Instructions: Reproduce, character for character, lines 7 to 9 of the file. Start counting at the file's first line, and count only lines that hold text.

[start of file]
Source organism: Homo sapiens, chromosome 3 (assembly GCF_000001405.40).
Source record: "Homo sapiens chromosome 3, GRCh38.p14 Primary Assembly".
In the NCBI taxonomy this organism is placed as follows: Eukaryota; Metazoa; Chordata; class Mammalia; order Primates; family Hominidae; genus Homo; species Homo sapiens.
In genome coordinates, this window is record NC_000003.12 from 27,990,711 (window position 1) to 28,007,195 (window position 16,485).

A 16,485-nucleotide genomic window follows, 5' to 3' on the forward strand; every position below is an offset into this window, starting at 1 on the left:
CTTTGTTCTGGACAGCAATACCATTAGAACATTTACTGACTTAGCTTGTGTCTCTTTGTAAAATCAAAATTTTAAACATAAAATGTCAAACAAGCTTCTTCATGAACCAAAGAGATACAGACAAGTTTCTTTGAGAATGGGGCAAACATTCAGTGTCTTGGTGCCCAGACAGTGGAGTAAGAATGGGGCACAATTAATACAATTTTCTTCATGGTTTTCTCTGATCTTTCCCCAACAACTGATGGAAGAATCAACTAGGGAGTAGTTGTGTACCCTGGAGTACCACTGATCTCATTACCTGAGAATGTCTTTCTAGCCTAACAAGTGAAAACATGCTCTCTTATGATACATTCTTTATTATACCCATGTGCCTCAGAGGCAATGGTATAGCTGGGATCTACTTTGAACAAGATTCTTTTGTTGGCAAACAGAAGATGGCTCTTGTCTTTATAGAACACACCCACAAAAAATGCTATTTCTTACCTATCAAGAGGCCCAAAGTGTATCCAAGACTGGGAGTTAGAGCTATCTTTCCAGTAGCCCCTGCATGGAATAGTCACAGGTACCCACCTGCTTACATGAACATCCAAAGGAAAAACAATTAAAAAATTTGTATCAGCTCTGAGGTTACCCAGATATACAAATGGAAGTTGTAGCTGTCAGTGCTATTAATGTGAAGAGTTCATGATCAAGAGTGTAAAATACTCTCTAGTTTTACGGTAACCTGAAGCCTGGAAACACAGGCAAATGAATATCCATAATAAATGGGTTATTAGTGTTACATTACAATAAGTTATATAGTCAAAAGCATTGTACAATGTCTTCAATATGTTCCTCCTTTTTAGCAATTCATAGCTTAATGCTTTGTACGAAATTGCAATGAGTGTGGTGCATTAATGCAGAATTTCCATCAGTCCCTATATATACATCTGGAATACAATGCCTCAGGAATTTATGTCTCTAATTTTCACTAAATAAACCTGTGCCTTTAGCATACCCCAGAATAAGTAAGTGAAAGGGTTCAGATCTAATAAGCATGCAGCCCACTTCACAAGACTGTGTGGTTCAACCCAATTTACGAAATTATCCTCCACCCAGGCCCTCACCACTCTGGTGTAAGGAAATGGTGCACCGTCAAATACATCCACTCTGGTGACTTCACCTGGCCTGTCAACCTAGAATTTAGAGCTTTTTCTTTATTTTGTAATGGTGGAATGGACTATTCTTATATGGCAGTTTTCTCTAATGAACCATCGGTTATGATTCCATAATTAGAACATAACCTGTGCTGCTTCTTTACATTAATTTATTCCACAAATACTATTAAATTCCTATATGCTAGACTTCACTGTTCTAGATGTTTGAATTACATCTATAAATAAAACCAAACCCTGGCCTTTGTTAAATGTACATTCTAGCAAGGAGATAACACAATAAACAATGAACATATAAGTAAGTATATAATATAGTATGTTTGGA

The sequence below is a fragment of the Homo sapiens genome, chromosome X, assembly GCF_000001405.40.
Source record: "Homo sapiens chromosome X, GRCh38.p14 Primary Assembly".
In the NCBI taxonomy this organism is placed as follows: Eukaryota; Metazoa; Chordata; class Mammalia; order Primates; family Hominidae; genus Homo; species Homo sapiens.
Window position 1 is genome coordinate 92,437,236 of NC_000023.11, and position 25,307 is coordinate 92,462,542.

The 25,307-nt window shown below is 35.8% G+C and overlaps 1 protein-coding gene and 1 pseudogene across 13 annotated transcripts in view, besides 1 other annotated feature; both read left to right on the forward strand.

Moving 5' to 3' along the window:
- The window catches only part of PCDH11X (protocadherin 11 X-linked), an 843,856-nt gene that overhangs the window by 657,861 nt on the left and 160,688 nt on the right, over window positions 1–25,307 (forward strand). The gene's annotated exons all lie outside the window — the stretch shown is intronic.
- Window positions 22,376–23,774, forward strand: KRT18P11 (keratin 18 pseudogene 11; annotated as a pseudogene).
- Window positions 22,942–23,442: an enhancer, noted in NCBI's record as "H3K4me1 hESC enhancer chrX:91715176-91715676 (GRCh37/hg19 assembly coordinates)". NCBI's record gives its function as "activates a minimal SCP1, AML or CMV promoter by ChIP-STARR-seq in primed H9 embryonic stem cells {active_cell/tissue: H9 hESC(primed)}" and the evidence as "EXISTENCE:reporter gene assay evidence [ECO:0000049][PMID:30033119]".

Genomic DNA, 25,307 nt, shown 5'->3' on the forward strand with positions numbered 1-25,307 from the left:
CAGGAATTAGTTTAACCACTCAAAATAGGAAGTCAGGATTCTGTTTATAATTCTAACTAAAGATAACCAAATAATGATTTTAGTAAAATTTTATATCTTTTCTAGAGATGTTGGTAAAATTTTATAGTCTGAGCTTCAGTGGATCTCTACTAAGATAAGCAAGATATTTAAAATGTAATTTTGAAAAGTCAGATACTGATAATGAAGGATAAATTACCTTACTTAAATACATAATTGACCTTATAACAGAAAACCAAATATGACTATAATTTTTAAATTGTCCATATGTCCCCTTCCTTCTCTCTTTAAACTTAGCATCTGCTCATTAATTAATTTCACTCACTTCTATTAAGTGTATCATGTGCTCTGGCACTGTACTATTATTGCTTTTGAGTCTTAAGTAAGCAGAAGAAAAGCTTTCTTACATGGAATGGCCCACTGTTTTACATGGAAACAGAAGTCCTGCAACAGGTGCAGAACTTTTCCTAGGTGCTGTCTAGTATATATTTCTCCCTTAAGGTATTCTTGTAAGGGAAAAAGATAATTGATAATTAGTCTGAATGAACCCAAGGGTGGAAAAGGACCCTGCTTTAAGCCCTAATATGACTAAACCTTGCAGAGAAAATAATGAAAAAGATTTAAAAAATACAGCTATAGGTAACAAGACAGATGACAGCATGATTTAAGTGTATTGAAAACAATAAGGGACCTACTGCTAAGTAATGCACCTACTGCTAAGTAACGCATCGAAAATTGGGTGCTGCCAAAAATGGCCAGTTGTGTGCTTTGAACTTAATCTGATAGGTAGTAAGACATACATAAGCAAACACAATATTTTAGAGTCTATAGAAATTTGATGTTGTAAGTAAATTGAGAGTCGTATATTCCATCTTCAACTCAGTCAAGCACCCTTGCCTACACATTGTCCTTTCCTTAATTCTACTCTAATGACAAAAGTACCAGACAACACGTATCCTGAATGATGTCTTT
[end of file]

The sequence below is a fragment of the Homo sapiens genome, chromosome X, assembly GCF_000001405.40.
Source record: "Homo sapiens chromosome X, GRCh38.p14 Primary Assembly".
In the NCBI taxonomy this organism is placed as follows: Eukaryota; Metazoa; Chordata; class Mammalia; order Primates; family Hominidae; genus Homo; species Homo sapiens.